Imagine a sport where only a handful of its best players participated full time. There would be an elite few head and shoulders above the rest, and a lot of weak players. That’s how the era of amateur cricket looks statistically.
Here I’ll demonstrate that the quantum leap in Test Cricket was the 1960s, with professionalism ensuring the brightest talent wasn’t lost to the game.
A 1950’s professional cricketer could earn twice what a manual labourer could. A good wage, but sporting careers are short. There’s no way cricket was attracting all the talent that was out there. In 1963 British county cricket turned fully professional. I don’t know about the evolution in other countries, but it’s striking that in 1962 Richie Benaud was described as “a newspaper reporter by profession” when being recognised as one of Wisden’s Cricketers of the Year.
In the two decades after the Second World War, the depth of talent increased. We can see that in the distribution of batting averages:
The 1960s distribution reflects a mature sport: lots of players of similar ability, a sprinkling of duffers, and few standing out from the crowd.
Contrast that with the 1930s – over a quarter of the players averaged over 50. Admittedly there were only 42 players that met the criteria, and averages were noisier because there were fewer Tests played then. Bradman’s average should be considered as a function of the era he played in: in the 1930s four others averaged over 65, nobody has achieved that in the last four decades.
There were far fewer batsmen averaging under 25 by the 1960s: this will be a function of a more talented player pool. Interestingly, this wasn’t driven by improving the batting of wicket-keepers: they averaged two runs per wicket less in the 1960s than the 1930s.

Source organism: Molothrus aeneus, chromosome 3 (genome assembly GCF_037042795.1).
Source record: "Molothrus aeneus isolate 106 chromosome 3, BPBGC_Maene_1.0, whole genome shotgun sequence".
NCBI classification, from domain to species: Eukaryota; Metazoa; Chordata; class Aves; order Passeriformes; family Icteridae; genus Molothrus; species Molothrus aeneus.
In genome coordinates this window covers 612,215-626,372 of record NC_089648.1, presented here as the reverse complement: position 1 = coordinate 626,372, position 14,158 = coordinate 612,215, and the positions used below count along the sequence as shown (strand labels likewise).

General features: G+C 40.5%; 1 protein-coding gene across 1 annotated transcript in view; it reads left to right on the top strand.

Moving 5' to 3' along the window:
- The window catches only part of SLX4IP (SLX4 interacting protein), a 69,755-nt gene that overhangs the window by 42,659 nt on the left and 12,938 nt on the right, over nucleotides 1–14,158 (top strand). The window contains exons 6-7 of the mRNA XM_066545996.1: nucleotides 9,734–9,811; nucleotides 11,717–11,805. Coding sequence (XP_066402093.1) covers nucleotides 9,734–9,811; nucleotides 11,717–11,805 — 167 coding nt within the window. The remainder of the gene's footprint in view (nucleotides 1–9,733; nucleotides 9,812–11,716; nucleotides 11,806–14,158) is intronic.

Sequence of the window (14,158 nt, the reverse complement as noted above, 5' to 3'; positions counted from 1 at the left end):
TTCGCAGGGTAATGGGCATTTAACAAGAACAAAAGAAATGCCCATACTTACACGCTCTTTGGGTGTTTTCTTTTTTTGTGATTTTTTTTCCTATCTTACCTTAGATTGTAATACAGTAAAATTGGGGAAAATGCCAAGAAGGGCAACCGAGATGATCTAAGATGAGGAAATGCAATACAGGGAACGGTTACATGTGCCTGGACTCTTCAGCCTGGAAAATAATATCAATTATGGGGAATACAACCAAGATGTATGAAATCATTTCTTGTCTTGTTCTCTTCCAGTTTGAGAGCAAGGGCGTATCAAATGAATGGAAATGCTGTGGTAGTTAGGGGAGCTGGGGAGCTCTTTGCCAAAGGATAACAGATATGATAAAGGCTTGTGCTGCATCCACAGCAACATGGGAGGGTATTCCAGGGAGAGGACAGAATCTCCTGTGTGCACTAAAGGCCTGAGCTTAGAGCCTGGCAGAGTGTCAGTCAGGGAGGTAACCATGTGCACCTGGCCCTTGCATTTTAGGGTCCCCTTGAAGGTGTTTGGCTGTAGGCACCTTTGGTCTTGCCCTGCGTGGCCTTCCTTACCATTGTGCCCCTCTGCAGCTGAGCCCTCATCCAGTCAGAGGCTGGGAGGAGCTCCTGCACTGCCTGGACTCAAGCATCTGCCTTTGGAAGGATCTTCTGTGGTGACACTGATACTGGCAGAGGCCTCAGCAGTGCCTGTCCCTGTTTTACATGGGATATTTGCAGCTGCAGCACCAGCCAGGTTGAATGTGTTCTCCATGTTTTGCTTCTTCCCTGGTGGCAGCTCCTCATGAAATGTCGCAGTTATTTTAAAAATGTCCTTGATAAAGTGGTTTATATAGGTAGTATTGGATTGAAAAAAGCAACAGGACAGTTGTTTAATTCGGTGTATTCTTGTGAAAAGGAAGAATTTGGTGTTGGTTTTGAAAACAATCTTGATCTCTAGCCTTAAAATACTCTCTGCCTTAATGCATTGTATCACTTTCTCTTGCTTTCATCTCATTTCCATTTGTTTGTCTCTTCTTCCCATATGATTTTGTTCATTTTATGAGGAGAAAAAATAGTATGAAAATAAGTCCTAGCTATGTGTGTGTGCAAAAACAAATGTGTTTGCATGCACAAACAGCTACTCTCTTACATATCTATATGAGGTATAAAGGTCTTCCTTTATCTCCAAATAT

Here’s the trend year by year:
But what about all the developments since then- improvements in bats, coaching, and technique? These improve all players similarly, so don’t impact the mean absolute deviation. Thus, they aren’t detected by this technique: there will never be one number that says how high the standard of cricket was at a point in time.
For completeness, here’s the decade-by-decade view:
The maturity of Test Cricket was complete by the 1960s. Note that there wasn’t significant impact from the addition of Test teams through the years: indicating sides were generally added when ready (some would say we waited too long).
Professionalism swelled the ranks of the most talented. What we don’t know is the proportion of the high potential players that ever play cricket: could Rooney have been better than Root?
The logical extension to this maturity analysis would be to look at T20 and/or women’s cricket. Let me know if you’d find this interesting.
P.S. while researching this piece, a story from the late David Sheppard about the social division between amateurs and professionals (like Tom Graveney) caught my eye…
When I was at Cambridge we played against Gloucestershire at Bristol. I had made some runs, and, as we came off the field, Tom Graveney, with whom I had made friends in 2nd XI matches said, “Well played, David.” A few minutes later the Gloucestershire captain walked into our dressing-room and came over to me. “I’m terribly sorry about Graveney’s impertinence,” he said. “I think you’ll find it won’t happen again”.
 Rain Stops Play, Andrew Hignell
 Amateurs and professionals in post-war British sport, edited by Dilwyn Porter & Adrian Smith